Pages often make more sense when viewed as part of a website. Some of the criteria in Page Quality rating are based on the website the page belongs to. In order to understand a website, look for information about the website on the website itself. Websites are usually very eager to tell you all about themselves! You must also look for reputation information about the website. We need to find out what outside, independent sources say about the website. When there is disagreement between what the website says about itself and what reputable independent sources say about the website, we’ll trust the independent sources.
Finding the Homepage
The homepage of a website usually contains or has links to important information about the website. Webmasters usually make it easy to get to the homepage of the website from any page on the site.
Here’s how to find the homepage of a website:
● Examine the landing page of the URL in your PQ rating task.
● Find and click on the link labeled “home” or “main page.”
● Having trouble finding it? Try using “Ctrl-F” (“command-F” on a Mac) to search the page for the text “home” or “main.” You may also try clicking on the website logo, which is usually at the top of the page.
Sometimes, you may be given a webpage or website that appears to have no navigation links, no homepage link, and no logo or other means to find the homepage. Even some High or Highest quality pages lack a way to navigate to the homepage. If you can’t find a link to the homepage, modify the URL by removing everything to the right of “.com,” “.org,” “.net,” “.info,” etc. and refresh the page.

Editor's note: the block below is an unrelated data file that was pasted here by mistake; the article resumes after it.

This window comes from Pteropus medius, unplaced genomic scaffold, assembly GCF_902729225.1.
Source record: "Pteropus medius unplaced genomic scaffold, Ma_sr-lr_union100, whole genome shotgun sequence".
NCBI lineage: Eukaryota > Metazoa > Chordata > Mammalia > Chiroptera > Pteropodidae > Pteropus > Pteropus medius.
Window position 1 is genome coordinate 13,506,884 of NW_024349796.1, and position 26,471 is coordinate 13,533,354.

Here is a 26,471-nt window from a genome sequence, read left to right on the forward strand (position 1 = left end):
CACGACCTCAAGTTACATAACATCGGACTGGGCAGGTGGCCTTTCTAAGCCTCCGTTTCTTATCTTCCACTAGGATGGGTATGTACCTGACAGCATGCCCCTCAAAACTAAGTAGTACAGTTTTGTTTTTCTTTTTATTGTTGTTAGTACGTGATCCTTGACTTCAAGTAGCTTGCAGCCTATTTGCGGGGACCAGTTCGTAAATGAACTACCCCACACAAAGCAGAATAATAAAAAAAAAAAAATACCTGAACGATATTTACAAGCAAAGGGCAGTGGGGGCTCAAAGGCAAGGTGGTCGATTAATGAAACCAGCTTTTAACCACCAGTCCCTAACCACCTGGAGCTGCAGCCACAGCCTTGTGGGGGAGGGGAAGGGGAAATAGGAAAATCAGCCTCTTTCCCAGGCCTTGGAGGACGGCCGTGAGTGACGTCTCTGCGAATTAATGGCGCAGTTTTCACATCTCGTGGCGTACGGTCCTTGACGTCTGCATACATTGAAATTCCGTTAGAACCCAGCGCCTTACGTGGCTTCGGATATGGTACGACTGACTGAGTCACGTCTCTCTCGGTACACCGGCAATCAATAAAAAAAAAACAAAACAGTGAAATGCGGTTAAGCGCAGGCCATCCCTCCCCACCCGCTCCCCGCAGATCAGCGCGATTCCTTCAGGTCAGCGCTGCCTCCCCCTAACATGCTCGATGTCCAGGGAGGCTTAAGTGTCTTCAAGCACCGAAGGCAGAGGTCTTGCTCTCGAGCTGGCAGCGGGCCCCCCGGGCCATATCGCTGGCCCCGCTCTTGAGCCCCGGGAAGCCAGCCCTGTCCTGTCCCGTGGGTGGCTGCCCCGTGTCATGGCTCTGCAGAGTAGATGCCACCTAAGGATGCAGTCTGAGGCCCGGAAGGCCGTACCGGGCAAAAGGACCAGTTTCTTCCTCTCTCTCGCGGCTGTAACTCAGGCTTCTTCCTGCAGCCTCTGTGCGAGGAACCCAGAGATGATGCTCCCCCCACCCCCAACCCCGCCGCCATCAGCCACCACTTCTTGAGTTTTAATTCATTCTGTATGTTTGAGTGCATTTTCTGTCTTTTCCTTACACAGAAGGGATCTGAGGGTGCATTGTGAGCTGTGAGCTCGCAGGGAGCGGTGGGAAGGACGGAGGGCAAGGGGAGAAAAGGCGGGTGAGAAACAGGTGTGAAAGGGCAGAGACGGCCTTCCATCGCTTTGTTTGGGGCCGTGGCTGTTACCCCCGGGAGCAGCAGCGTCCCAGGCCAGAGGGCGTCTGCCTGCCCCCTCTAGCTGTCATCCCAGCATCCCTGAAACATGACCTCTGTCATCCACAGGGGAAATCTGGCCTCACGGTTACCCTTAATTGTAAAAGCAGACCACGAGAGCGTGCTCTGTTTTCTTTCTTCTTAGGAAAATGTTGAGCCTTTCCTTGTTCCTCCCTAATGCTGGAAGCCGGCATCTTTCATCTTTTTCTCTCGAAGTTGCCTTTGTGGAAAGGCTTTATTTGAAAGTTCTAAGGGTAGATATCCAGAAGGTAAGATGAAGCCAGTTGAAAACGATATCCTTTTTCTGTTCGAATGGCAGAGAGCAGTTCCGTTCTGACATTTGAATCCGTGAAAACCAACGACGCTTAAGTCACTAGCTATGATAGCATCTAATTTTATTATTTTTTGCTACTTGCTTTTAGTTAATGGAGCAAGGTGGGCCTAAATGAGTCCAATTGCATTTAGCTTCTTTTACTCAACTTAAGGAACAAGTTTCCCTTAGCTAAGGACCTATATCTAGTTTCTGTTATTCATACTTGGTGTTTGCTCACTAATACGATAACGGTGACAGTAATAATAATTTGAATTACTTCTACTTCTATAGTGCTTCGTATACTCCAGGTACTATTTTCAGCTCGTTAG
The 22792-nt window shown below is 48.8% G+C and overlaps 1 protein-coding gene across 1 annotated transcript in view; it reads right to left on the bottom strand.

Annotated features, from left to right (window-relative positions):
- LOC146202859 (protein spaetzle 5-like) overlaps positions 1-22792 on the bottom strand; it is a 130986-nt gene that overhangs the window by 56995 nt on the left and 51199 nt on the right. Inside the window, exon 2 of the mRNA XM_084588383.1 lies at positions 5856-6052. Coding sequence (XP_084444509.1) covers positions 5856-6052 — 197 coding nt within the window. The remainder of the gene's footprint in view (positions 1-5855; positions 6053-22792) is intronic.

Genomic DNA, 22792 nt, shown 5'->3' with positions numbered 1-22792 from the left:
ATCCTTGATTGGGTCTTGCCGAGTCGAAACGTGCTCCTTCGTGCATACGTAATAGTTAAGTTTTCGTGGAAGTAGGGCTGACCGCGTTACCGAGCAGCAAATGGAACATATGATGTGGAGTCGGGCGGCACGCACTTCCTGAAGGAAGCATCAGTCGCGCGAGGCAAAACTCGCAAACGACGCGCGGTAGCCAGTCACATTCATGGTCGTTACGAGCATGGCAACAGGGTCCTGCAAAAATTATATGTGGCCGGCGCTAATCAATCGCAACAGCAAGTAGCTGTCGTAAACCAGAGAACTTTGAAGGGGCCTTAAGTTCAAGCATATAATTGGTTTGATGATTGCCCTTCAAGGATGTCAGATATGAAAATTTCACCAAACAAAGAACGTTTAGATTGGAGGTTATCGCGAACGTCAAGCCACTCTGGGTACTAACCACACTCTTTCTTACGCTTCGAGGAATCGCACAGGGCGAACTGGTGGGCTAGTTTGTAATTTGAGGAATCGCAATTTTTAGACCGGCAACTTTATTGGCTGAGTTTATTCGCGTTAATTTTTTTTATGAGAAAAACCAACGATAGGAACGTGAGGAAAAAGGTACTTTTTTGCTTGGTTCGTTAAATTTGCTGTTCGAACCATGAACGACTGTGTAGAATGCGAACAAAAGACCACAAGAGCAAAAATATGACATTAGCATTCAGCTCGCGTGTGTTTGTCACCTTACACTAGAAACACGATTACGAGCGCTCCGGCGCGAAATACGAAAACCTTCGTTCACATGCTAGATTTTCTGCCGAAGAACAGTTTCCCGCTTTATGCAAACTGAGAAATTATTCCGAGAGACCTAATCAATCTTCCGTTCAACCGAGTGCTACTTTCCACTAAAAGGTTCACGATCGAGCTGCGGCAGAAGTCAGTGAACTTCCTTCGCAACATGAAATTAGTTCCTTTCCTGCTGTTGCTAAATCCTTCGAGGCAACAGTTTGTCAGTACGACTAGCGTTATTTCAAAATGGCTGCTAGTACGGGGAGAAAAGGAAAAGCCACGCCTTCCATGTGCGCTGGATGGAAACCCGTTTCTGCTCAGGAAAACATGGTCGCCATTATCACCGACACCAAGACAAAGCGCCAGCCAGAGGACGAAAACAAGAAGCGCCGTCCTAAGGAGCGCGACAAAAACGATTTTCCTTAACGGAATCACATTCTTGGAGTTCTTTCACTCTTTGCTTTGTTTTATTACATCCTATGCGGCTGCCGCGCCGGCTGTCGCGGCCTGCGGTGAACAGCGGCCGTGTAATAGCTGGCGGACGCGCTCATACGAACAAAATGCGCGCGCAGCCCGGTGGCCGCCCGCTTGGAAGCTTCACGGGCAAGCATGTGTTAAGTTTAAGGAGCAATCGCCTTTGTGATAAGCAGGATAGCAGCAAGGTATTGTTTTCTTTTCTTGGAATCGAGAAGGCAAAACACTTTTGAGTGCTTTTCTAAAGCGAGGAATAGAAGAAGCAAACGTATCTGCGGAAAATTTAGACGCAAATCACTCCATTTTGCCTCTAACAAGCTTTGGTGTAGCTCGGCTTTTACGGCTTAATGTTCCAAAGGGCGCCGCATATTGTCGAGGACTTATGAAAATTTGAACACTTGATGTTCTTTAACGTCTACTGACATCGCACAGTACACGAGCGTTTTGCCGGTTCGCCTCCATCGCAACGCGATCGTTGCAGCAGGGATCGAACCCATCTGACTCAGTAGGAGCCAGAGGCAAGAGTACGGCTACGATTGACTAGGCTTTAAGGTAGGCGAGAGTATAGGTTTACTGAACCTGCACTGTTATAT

Occasionally, your rating task will include a URL for which there are two or more justifiable “homepage” candidates. For example, you may not be sure whether the homepage of the URL http://finance.yahoo.com/news/category-stocks is http://finance.yahoo.com or http://www.yahoo.com.
Important: When you have more than one homepage “candidate,” please use whichever one offers the most information about the specific webpage in the rating task. Use your judgment. The goal is to understand the webpage and the website(s) it is associated with, not find the one unique, correct homepage. In the following examples, we have included the URL of the page to be evaluated in the rating task, as well as the URL of its associated homepage. We have also included an image that shows where to click on the landing page to navigate to the homepage. In the image, you will see a red box around the link or logo you would click to navigate to the homepage.